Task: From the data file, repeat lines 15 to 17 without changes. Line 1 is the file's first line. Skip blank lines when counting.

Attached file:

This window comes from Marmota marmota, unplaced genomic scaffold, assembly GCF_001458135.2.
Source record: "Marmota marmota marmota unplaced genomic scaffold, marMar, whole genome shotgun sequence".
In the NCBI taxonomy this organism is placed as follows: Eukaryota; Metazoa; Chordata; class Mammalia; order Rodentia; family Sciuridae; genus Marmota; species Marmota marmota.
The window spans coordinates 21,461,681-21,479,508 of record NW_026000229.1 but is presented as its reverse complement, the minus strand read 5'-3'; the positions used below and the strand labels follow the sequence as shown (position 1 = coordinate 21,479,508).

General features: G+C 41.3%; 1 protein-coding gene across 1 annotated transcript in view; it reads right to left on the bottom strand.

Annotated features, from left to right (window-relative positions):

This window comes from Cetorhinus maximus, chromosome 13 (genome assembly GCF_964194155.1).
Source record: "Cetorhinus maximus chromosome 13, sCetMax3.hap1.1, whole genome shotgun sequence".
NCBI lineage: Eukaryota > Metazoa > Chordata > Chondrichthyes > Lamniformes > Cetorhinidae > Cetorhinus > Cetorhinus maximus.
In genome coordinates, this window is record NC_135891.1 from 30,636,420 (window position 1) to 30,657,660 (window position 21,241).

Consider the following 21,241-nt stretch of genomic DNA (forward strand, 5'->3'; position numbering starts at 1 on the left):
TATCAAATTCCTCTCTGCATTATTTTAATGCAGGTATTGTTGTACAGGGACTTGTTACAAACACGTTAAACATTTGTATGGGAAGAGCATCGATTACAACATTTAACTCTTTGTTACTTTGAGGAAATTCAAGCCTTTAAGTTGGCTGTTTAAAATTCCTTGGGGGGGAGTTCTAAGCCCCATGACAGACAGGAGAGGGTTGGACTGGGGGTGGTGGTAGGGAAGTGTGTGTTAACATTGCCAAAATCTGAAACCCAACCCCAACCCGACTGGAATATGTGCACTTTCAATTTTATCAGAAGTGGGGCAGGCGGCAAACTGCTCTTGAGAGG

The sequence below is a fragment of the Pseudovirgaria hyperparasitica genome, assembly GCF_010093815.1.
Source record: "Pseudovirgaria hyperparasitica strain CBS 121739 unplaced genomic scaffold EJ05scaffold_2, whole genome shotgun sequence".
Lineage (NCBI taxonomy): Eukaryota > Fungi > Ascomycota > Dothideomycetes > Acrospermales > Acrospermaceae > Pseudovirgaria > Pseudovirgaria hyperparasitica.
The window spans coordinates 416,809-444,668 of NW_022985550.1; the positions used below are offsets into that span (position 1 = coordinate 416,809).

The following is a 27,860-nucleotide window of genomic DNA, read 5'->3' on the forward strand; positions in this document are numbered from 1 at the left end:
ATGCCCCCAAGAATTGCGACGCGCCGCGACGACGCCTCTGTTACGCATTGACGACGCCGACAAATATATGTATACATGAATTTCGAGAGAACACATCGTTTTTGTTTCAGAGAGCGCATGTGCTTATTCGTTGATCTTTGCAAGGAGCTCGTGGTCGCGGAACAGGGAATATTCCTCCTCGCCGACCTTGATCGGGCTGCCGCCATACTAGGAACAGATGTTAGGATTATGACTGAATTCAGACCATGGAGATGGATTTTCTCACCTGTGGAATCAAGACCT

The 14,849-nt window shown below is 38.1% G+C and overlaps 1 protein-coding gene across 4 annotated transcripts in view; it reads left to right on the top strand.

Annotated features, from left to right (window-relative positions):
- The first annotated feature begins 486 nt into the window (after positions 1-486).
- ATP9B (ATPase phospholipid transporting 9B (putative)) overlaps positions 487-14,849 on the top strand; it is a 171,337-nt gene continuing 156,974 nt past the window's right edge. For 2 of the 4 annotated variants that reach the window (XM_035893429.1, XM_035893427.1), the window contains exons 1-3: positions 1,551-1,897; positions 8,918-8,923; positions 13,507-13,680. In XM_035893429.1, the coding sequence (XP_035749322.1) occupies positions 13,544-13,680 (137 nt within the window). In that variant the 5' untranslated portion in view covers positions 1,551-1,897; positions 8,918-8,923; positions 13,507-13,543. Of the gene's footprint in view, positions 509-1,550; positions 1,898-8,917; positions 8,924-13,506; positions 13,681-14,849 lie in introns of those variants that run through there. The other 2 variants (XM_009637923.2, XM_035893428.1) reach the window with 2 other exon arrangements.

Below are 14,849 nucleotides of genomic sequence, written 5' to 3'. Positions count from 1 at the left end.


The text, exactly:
Lineage (NCBI taxonomy): Eukaryota > Fungi > Ascomycota > Dothideomycetes > Acrospermales > Acrospermaceae > Pseudovirgaria > Pseudovirgaria hyperparasitica.
The window spans coordinates 416,809-444,668 of NW_022985550.1; the positions used below are offsets into that span (position 1 = coordinate 416,809).

The following is a 27,860-nucleotide window of genomic DNA, read 5'->3' on the forward strand; positions in this document are numbered from 1 at the left end: